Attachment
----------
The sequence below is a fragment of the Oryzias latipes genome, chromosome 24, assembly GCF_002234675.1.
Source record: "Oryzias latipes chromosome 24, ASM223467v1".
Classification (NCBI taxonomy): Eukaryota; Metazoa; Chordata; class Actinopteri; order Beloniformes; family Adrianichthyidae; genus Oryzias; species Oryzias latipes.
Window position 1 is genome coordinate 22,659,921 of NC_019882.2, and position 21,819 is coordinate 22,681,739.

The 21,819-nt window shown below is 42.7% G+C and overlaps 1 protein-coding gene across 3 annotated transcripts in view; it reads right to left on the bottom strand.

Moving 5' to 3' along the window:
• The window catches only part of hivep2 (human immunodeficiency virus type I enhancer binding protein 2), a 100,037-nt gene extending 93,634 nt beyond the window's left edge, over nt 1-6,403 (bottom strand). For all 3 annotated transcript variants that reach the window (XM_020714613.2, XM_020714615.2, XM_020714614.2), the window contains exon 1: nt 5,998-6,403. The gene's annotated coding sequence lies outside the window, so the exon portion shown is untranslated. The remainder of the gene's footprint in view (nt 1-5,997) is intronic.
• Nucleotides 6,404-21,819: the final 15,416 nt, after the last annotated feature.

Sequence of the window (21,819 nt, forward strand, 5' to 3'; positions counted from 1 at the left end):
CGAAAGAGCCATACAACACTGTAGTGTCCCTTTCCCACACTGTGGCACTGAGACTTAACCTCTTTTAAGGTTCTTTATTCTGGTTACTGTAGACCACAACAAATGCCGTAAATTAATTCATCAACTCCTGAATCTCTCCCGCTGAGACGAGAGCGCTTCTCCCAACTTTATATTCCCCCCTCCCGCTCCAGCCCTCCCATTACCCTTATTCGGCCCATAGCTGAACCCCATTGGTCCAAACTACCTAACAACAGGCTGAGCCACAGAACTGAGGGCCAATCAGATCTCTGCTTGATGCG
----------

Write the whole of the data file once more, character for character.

The sequence below is a fragment of the Oryzias latipes genome, chromosome 24, assembly GCF_002234675.1.
Source record: "Oryzias latipes chromosome 24, ASM223467v1".
Classification (NCBI taxonomy): Eukaryota; Metazoa; Chordata; class Actinopteri; order Beloniformes; family Adrianichthyidae; genus Oryzias; species Oryzias latipes.
Window position 1 is genome coordinate 22,659,921 of NC_019882.2, and position 21,819 is coordinate 22,681,739.

The 21,819-nt window shown below is 42.7% G+C and overlaps 1 protein-coding gene across 3 annotated transcripts in view; it reads right to left on the bottom strand.

Moving 5' to 3' along the window:
• The window catches only part of hivep2 (human immunodeficiency virus type I enhancer binding protein 2), a 100,037-nt gene extending 93,634 nt beyond the window's left edge, over nt 1-6,403 (bottom strand). For all 3 annotated transcript variants that reach the window (XM_020714613.2, XM_020714615.2, XM_020714614.2), the window contains exon 1: nt 5,998-6,403. The gene's annotated coding sequence lies outside the window, so the exon portion shown is untranslated. The remainder of the gene's footprint in view (nt 1-5,997) is intronic.
• Nucleotides 6,404-21,819: the final 15,416 nt, after the last annotated feature.

Sequence of the window (21,819 nt, forward strand, 5' to 3'; positions counted from 1 at the left end):
CGAAAGAGCCATACAACACTGTAGTGTCCCTTTCCCACACTGTGGCACTGAGACTTAACCTCTTTTAAGGTTCTTTATTCTGGTTACTGTAGACCACAACAAATGCCGTAAATTAATTCATCAACTCCTGAATCTCTCCCGCTGAGACGAGAGCGCTTCTCCCAACTTTATATTCCCCCCTCCCGCTCCAGCCCTCCCATTACCCTTATTCGGCCCATAGCTGAACCCCATTGGTCCAAACTACCTAACAACAGGCTGAGCCACAGAACTGAGGGCCAATCAGATCTCTGCTTGATGCG